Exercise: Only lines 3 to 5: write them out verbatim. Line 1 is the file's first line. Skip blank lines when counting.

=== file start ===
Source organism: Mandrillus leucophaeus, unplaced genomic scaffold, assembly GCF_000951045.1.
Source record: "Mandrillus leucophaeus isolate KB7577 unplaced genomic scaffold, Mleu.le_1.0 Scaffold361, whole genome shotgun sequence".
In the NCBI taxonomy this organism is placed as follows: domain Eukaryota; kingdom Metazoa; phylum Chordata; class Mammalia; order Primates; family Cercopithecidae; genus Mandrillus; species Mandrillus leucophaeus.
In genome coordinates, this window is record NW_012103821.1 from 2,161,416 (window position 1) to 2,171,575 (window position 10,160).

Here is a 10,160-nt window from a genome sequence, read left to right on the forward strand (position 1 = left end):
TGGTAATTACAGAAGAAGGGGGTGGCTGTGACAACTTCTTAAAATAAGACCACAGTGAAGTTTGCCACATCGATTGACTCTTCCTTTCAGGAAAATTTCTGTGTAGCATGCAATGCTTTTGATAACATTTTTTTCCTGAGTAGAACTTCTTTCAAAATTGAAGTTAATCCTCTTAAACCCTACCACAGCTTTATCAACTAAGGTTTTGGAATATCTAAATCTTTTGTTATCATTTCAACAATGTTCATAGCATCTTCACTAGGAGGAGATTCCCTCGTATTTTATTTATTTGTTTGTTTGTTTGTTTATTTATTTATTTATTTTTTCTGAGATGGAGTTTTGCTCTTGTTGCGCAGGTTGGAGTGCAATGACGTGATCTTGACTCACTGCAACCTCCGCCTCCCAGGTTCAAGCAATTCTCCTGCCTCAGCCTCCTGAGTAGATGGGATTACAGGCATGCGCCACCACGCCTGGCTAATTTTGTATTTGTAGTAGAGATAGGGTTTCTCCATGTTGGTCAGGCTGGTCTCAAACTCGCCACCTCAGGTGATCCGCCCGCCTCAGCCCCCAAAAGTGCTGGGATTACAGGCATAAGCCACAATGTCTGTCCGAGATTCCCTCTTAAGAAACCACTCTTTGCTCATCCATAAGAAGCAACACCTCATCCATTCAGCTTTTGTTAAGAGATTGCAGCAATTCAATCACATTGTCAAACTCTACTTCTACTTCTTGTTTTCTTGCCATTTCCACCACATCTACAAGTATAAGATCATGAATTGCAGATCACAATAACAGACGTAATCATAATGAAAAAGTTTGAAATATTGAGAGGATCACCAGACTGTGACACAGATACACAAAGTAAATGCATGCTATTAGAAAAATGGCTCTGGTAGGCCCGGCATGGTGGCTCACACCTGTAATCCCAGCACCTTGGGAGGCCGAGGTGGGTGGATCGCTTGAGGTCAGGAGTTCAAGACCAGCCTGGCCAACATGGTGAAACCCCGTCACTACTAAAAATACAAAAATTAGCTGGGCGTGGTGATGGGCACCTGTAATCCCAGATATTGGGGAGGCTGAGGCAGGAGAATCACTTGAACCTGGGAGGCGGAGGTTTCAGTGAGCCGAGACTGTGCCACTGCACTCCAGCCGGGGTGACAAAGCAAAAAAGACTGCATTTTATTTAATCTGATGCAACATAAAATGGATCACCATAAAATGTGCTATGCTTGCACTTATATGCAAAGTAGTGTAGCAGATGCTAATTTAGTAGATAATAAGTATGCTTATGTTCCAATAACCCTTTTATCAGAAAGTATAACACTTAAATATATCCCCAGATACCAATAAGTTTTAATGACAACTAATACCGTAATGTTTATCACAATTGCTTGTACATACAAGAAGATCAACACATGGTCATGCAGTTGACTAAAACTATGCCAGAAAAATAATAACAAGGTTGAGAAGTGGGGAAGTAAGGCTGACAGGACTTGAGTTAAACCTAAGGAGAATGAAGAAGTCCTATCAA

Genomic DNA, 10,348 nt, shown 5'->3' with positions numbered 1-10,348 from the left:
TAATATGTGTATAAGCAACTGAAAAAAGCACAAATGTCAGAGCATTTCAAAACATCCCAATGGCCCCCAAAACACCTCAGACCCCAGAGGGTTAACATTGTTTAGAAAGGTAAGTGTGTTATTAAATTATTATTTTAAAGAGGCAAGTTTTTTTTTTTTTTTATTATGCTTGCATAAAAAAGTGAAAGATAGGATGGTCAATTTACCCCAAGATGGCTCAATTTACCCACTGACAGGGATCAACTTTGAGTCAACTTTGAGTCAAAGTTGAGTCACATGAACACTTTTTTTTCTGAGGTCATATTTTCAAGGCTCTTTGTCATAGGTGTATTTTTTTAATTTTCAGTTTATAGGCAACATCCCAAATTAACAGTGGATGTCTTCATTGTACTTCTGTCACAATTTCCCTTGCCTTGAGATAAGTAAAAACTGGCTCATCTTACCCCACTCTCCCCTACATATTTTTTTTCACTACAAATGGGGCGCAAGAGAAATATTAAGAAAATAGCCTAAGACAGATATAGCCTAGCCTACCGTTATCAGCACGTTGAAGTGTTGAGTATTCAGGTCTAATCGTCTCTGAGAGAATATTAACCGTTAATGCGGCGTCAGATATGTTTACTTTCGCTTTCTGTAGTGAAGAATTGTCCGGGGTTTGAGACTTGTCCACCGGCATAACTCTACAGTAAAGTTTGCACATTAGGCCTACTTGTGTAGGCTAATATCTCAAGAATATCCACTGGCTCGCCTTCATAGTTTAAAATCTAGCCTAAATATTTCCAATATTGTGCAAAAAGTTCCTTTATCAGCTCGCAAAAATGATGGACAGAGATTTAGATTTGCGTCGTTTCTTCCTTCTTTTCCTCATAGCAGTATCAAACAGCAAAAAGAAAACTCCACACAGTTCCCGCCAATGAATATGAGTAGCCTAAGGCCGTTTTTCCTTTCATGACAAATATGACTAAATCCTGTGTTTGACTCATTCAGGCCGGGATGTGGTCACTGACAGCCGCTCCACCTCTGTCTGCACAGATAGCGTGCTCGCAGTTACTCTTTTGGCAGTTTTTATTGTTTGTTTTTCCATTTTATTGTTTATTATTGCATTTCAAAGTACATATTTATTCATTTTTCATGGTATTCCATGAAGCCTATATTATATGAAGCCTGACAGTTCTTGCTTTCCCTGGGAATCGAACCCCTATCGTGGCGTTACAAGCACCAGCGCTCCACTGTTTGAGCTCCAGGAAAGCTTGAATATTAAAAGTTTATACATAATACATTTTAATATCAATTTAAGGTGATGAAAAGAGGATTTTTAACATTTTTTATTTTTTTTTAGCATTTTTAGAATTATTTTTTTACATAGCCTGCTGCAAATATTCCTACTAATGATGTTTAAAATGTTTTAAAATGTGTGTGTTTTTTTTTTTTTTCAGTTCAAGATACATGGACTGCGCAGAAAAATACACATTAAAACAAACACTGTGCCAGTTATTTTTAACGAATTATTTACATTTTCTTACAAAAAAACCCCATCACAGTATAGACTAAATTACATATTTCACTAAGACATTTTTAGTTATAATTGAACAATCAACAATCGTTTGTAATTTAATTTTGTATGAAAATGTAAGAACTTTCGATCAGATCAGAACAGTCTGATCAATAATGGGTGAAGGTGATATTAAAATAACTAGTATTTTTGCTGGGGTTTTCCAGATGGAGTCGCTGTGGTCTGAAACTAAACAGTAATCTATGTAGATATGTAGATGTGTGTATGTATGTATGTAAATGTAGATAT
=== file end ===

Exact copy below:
In the NCBI taxonomy this organism is placed as follows: domain Eukaryota; kingdom Metazoa; phylum Chordata; class Mammalia; order Primates; family Cercopithecidae; genus Mandrillus; species Mandrillus leucophaeus.
In genome coordinates, this window is record NW_012103821.1 from 2,161,416 (window position 1) to 2,171,575 (window position 10,160).

Here is a 10,160-nt window from a genome sequence, read left to right on the forward strand (position 1 = left end):